Clinical Interpretation (Mortality at 30 d)
      Class 1: very low mortality risk (0%–1.6%)<66
      Class 2: low mortality risk (1.7%–3.5%)<86
      Class 3: moderate mortality risk (3.2%–7.1%)<106
      Class 4: high mortality risk (4.0%–11.4%)<126
      Class 5: very high mortality risk (10.0%–24.5%)>126
      The chest radiograph is usually abnormal in patients with acute PE.
      • Worsley D.F.
      • Alavi A.
      • Aronchick J.M.
      • et al.
      Chest radiographic findings in patients with acute PE: observations from the PIOPED study.
      • Elliott C.G.
      • Goldhaber S.Z.
      • Visani L.
      • et al.
      Chest radiographs in acute pulmonary embolism. Results from the International Cooperative Pulmonary Embolism Registry.
      Although the features are mainly nonspecific, such as atelectasis or pleural effusion, it can be used to exclude other causes of dyspnea or chest pain, such as pneumonia or pleural effusion. Arterial blood gas analysis usually shows hypoxemia (Pao2 <80 mm Hg), with hypocapnia and respiratory alkalosis.
      • Stein P.D.
      • Beemath A.
      • Matta F.
      • et al.
      Clinical characteristics of patients with acute pulmonary embolism: data from PIOPED II.
      In up to 20% of patients, a normal Pao2 and alveolar-arterial gradient may be found. Alternatively, hypercapnia with respiratory and metabolic acidosis may be seen in patients with massive PE requiring cardiopulmonary resuscitation. After assessment of the clinical and hemodynamic status of the patient using a clinical scoring system, the patients are subdivided into different probabilities of PE.
      If the patient has a high clinical probability of PE, as determined by the clinical scoring systems, then multidetector computed tomography pulmonary angiography (CTPA) is required to determine the presence of thrombus within the pulmonary arterial vasculature.
      • Torbicki A.
      • Perrier A.
      • Konstantinides S.
      • ESC Committee for Practice Guidelines (CPG)
      • et al.
      Guidelines on the diagnosis and management of acute pulmonary embolism: the Task Force for the Diagnosis and Management of Acute Pulmonary Embolism of the European Society of Cardiology (ESC).
      CTPA has become the imaging of choice in patients with suspected PE, because of its speed of scanning, widespread availability, and high sensitivity and specificity (>90%).
      • Stein P.D.
      • Fowler S.E.
      • Goodman L.R.
      • et al.
      Multidetector computed tomography for acute pulmonary embolism.
      It provides excellent visualization of the pulmonary arterial vasculature, including the main, lobar, and segmental pulmonary arteries, evidence of RV strain, characterization of extravascular structures, and for the detection of venous thrombosis (Fig. 1). However, in hemodynamically unstable patients, who cannot be transferred for CTPA, echocardiography may be required. An alternative imaging modality, such as VQ scintigraphy, may also be required in patients with a contraindication to CTPA, such as those with renal failure or contrast allergy.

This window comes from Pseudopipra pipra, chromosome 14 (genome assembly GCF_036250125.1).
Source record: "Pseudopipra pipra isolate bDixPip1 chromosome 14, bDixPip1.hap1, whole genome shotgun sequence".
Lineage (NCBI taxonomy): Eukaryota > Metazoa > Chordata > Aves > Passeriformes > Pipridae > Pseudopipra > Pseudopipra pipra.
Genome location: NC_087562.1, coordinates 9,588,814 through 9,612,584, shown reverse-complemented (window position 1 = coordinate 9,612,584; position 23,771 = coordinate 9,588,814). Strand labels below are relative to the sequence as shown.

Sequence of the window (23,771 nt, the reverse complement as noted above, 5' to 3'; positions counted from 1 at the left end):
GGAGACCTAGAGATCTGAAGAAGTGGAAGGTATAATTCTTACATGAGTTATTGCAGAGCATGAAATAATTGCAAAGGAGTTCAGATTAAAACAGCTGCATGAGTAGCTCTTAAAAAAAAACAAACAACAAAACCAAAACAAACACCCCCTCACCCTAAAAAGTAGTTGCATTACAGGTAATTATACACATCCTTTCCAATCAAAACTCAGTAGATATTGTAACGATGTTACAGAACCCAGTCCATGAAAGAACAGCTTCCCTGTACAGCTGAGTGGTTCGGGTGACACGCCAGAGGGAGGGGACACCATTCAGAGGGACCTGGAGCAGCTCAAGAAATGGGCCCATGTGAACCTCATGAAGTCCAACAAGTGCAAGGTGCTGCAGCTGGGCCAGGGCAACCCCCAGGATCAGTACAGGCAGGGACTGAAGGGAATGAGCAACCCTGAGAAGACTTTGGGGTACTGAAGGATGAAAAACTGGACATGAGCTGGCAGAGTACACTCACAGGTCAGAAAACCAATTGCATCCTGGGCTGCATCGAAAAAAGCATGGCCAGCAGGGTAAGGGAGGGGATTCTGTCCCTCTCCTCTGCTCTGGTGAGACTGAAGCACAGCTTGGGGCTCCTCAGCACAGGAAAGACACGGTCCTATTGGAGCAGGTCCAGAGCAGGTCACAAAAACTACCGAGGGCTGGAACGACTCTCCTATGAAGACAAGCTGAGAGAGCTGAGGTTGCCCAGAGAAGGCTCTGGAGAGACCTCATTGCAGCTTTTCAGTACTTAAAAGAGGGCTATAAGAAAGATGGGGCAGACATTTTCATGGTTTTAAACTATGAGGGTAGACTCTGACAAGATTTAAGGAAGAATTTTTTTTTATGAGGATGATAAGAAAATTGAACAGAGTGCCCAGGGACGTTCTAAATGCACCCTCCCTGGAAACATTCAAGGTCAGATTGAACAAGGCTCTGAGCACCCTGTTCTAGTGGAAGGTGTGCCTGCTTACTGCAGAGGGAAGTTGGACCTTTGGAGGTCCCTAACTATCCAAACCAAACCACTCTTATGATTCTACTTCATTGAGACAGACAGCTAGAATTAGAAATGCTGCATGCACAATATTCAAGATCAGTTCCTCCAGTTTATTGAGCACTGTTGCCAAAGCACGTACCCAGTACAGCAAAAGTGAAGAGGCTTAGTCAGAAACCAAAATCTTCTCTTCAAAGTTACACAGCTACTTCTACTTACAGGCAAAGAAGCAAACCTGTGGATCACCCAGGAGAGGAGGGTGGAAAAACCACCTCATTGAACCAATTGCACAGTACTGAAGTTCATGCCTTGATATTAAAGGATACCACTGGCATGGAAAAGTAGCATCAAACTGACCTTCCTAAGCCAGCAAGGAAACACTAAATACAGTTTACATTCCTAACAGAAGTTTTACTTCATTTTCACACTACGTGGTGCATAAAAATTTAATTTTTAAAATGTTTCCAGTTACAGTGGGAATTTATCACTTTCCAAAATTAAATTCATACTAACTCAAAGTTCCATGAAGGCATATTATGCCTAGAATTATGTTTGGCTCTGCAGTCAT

• Miniati M.
      • Pistolesi M.
      • Marini C.
      • et al.
      Value of perfusion lung scan in the diagnosis of pulmonary embolism: results of the Prospective Investigative Study of Acute Pulmonary Embolism Diagnosis (PISA-PED).
      Figure thumbnail gr1
      Fig. 1Contrast-enhanced CTPA axial images showing (A) a large saddle embolus at the pulmonary artery bifurcation (arrow) with extension into both the left and right pulmonary arteries, and (B) evidence of right heart strain shown by enlarged right heart chambers, an RV/LV ratio greater than 1.5, and displacement of the interventricular septum.
      (Courtesy of Dr Deepa Gopalan, Cambridge, United Kingdom.)
      If the patient has been classified as a low or intermediate clinical probability of PE, a D-dimer enzyme-linked immunosorbent assay (ELISA) should be performed as the first-line investigation (sensitivity 96% and specificity 39%).
      • Di Nisio M.
      • Squizzato A.
      • Rutjes A.W.
      • et al.
      Diagnostic accuracy of D-dimer test for exclusion of venous thromboembolism: a systematic review.
      Serum D-dimer is a degradation product of cross-linked fibrin and acts as an indirect marker for coagulation and subsequent fibrinolysis. Because the D-dimer ELISA has a high negative predictive value, its absence effectively rules out acute PE, and an alternative diagnosis should be sought.
      • Carrier M.
      • Righini M.
      • Djurabi R.K.
      • et al.
      VIDAS D-dimer in combination with clinical pre-test probability to rule out pulmonary embolism. A systematic review of management outcome studies.
      However, the positive predictive value of increased serum D-dimer levels is low, because although D-dimer is specific for fibrin, fibrin can be produced in a wide variety of conditions, including aortic dissection, cancer, inflammation, and infection.